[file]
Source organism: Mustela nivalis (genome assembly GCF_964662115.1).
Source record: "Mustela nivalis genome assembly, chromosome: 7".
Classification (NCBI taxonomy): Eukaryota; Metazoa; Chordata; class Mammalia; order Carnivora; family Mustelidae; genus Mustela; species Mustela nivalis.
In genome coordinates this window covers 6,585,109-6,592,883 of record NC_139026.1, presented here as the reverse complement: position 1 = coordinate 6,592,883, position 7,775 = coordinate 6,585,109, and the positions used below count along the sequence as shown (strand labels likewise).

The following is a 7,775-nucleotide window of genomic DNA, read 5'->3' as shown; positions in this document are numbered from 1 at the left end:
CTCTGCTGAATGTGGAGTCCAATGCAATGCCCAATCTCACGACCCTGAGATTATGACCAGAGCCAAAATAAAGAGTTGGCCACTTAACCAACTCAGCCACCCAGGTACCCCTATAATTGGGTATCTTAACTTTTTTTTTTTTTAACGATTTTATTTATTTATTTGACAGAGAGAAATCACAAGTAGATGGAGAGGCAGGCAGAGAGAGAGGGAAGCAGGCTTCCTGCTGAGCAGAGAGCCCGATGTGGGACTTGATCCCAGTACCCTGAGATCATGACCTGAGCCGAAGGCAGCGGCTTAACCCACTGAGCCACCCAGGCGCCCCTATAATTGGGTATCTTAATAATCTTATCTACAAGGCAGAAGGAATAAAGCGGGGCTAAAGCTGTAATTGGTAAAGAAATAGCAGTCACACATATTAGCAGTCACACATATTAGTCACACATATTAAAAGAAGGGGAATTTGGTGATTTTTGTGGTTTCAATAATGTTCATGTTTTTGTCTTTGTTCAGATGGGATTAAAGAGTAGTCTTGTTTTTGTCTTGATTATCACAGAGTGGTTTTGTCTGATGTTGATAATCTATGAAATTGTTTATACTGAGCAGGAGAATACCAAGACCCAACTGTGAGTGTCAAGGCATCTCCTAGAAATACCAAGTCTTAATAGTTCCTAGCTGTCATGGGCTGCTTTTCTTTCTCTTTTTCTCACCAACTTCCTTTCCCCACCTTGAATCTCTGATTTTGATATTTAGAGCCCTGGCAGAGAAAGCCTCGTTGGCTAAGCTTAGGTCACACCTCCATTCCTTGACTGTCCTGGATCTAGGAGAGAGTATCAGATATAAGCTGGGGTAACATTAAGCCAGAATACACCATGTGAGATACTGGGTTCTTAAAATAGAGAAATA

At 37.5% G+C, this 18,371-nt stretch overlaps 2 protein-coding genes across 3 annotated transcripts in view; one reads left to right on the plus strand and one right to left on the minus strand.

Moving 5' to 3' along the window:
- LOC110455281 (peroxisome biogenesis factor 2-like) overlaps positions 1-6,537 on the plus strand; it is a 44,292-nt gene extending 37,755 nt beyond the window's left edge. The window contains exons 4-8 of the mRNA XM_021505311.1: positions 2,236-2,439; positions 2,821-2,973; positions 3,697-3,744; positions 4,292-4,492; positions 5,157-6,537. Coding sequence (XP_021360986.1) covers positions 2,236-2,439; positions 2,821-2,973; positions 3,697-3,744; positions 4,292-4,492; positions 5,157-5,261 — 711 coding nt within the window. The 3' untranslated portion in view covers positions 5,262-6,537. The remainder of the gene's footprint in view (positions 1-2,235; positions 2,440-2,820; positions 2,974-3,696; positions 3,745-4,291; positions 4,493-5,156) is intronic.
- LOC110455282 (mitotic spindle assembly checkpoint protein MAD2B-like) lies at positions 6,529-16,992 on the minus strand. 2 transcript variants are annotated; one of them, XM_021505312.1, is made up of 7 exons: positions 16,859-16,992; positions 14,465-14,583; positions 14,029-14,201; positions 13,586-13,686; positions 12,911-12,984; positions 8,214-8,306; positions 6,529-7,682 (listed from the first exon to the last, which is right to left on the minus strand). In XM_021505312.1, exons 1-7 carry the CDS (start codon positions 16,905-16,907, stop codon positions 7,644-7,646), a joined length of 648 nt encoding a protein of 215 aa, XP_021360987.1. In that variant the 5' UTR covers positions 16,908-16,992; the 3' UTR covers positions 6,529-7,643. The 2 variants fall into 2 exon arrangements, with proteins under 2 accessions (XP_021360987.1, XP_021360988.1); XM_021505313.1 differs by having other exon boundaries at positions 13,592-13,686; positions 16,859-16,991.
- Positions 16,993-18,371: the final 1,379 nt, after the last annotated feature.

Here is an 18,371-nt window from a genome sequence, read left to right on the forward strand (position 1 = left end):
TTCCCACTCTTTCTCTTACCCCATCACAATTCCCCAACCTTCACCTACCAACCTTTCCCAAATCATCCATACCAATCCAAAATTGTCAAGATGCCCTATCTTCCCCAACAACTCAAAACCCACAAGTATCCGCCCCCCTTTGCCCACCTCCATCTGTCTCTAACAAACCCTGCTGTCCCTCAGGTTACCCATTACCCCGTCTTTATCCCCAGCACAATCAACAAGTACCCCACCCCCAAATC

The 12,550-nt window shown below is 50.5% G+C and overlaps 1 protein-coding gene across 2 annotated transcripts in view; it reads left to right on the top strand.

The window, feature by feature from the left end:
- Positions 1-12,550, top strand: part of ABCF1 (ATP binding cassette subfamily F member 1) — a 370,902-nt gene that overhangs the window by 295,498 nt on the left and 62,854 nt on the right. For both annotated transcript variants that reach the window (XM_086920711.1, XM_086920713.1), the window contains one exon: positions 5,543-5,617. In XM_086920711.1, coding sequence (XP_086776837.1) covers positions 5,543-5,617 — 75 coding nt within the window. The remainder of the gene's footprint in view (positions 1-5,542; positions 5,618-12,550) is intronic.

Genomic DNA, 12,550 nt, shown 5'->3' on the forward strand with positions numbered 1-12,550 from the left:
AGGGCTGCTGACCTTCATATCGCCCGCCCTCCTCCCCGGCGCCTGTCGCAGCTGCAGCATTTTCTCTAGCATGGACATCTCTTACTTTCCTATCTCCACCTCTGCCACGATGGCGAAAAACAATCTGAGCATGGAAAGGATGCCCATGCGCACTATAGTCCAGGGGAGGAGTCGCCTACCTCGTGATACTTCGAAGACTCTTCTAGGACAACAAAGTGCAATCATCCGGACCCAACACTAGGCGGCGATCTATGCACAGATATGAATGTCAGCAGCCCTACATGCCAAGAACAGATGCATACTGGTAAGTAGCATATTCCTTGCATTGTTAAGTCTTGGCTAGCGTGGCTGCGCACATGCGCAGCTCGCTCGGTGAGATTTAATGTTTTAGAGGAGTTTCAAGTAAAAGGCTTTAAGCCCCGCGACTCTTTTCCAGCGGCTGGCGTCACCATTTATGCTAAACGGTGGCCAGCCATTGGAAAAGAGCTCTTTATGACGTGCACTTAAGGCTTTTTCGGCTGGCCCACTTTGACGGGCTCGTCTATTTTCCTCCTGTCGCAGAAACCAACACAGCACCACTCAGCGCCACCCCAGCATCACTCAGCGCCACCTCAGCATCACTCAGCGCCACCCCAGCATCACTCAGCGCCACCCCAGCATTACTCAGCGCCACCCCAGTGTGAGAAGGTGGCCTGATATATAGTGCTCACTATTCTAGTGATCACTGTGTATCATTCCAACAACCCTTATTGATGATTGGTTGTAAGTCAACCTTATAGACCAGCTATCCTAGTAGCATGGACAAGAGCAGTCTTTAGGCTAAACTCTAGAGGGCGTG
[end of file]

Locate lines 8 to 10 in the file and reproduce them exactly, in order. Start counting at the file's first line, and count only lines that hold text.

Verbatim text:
Moving 5' to 3' along the window:
- LOC110455281 (peroxisome biogenesis factor 2-like) overlaps positions 1-6,537 on the plus strand; it is a 44,292-nt gene extending 37,755 nt beyond the window's left edge. The window contains exons 4-8 of the mRNA XM_021505311.1: positions 2,236-2,439; positions 2,821-2,973; positions 3,697-3,744; positions 4,292-4,492; positions 5,157-6,537. Coding sequence (XP_021360986.1) covers positions 2,236-2,439; positions 2,821-2,973; positions 3,697-3,744; positions 4,292-4,492; positions 5,157-5,261 — 711 coding nt within the window. The 3' untranslated portion in view covers positions 5,262-6,537. The remainder of the gene's footprint in view (positions 1-2,235; positions 2,440-2,820; positions 2,974-3,696; positions 3,745-4,291; positions 4,493-5,156) is intronic.
- LOC110455282 (mitotic spindle assembly checkpoint protein MAD2B-like) lies at positions 6,529-16,992 on the minus strand. 2 transcript variants are annotated; one of them, XM_021505312.1, is made up of 7 exons: positions 16,859-16,992; positions 14,465-14,583; positions 14,029-14,201; positions 13,586-13,686; positions 12,911-12,984; positions 8,214-8,306; positions 6,529-7,682 (listed from the first exon to the last, which is right to left on the minus strand). In XM_021505312.1, exons 1-7 carry the CDS (start codon positions 16,905-16,907, stop codon positions 7,644-7,646), a joined length of 648 nt encoding a protein of 215 aa, XP_021360987.1. In that variant the 5' UTR covers positions 16,908-16,992; the 3' UTR covers positions 6,529-7,643. The 2 variants fall into 2 exon arrangements, with proteins under 2 accessions (XP_021360987.1, XP_021360988.1); XM_021505313.1 differs by having other exon boundaries at positions 13,592-13,686; positions 16,859-16,991.